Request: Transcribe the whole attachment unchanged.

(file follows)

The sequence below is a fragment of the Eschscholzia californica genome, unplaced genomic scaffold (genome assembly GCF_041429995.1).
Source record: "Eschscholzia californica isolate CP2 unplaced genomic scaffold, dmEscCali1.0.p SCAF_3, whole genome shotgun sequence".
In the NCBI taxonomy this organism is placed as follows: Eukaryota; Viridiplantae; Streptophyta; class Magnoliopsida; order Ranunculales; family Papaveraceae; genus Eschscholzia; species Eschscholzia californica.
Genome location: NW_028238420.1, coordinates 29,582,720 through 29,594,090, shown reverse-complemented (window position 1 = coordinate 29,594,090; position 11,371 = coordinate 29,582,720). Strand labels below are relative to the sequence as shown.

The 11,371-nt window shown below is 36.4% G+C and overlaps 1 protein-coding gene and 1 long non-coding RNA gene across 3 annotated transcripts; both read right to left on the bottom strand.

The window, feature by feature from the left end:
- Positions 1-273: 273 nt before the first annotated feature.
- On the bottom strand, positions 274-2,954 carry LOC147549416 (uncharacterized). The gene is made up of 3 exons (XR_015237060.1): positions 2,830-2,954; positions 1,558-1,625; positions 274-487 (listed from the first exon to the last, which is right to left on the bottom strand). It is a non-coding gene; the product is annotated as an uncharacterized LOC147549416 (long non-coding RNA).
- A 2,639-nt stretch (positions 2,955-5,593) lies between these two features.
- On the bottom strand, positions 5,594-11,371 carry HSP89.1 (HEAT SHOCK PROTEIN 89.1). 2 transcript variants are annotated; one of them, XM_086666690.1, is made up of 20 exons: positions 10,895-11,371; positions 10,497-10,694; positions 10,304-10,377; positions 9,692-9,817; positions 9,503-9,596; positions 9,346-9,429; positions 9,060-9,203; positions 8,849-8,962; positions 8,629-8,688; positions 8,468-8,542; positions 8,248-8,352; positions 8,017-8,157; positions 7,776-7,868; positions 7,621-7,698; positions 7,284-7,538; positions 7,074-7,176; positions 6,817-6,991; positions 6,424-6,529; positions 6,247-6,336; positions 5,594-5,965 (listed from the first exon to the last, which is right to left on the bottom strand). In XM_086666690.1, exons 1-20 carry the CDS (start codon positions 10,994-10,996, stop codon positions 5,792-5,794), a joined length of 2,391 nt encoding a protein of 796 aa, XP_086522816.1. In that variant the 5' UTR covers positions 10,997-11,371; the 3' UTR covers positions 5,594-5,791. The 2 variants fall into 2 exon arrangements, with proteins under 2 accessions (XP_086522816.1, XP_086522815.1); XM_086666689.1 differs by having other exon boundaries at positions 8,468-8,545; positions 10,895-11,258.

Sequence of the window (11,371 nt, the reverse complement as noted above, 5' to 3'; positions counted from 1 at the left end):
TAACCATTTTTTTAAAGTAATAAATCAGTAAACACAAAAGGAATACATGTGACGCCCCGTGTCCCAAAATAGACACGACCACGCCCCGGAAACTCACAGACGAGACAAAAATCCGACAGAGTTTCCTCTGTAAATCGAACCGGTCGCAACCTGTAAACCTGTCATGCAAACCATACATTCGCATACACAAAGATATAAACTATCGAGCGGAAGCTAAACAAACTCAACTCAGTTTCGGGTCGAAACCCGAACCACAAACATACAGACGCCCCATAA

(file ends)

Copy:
The sequence below is a fragment of the Eschscholzia californica genome, unplaced genomic scaffold (genome assembly GCF_041429995.1).
Source record: "Eschscholzia californica isolate CP2 unplaced genomic scaffold, dmEscCali1.0.p SCAF_3, whole genome shotgun sequence".
In the NCBI taxonomy this organism is placed as follows: Eukaryota; Viridiplantae; Streptophyta; class Magnoliopsida; order Ranunculales; family Papaveraceae; genus Eschscholzia; species Eschscholzia californica.
Genome location: NW_028238420.1, coordinates 29,582,720 through 29,594,090, shown reverse-complemented (window position 1 = coordinate 29,594,090; position 11,371 = coordinate 29,582,720). Strand labels below are relative to the sequence as shown.

The 11,371-nt window shown below is 36.4% G+C and overlaps 1 protein-coding gene and 1 long non-coding RNA gene across 3 annotated transcripts; both read right to left on the bottom strand.

The window, feature by feature from the left end:
- Positions 1-273: 273 nt before the first annotated feature.
- On the bottom strand, positions 274-2,954 carry LOC147549416 (uncharacterized). The gene is made up of 3 exons (XR_015237060.1): positions 2,830-2,954; positions 1,558-1,625; positions 274-487 (listed from the first exon to the last, which is right to left on the bottom strand). It is a non-coding gene; the product is annotated as an uncharacterized LOC147549416 (long non-coding RNA).
- A 2,639-nt stretch (positions 2,955-5,593) lies between these two features.
- On the bottom strand, positions 5,594-11,371 carry HSP89.1 (HEAT SHOCK PROTEIN 89.1). 2 transcript variants are annotated; one of them, XM_086666690.1, is made up of 20 exons: positions 10,895-11,371; positions 10,497-10,694; positions 10,304-10,377; positions 9,692-9,817; positions 9,503-9,596; positions 9,346-9,429; positions 9,060-9,203; positions 8,849-8,962; positions 8,629-8,688; positions 8,468-8,542; positions 8,248-8,352; positions 8,017-8,157; positions 7,776-7,868; positions 7,621-7,698; positions 7,284-7,538; positions 7,074-7,176; positions 6,817-6,991; positions 6,424-6,529; positions 6,247-6,336; positions 5,594-5,965 (listed from the first exon to the last, which is right to left on the bottom strand). In XM_086666690.1, exons 1-20 carry the CDS (start codon positions 10,994-10,996, stop codon positions 5,792-5,794), a joined length of 2,391 nt encoding a protein of 796 aa, XP_086522816.1. In that variant the 5' UTR covers positions 10,997-11,371; the 3' UTR covers positions 5,594-5,791. The 2 variants fall into 2 exon arrangements, with proteins under 2 accessions (XP_086522816.1, XP_086522815.1); XM_086666689.1 differs by having other exon boundaries at positions 8,468-8,545; positions 10,895-11,258.

Sequence of the window (11,371 nt, the reverse complement as noted above, 5' to 3'; positions counted from 1 at the left end):
TAACCATTTTTTTAAAGTAATAAATCAGTAAACACAAAAGGAATACATGTGACGCCCCGTGTCCCAAAATAGACACGACCACGCCCCGGAAACTCACAGACGAGACAAAAATCCGACAGAGTTTCCTCTGTAAATCGAACCGGTCGCAACCTGTAAACCTGTCATGCAAACCATACATTCGCATACACAAAGATATAAACTATCGAGCGGAAGCTAAACAAACTCAACTCAGTTTCGGGTCGAAACCCGAACCACAAACATACAGACGCCCCATAA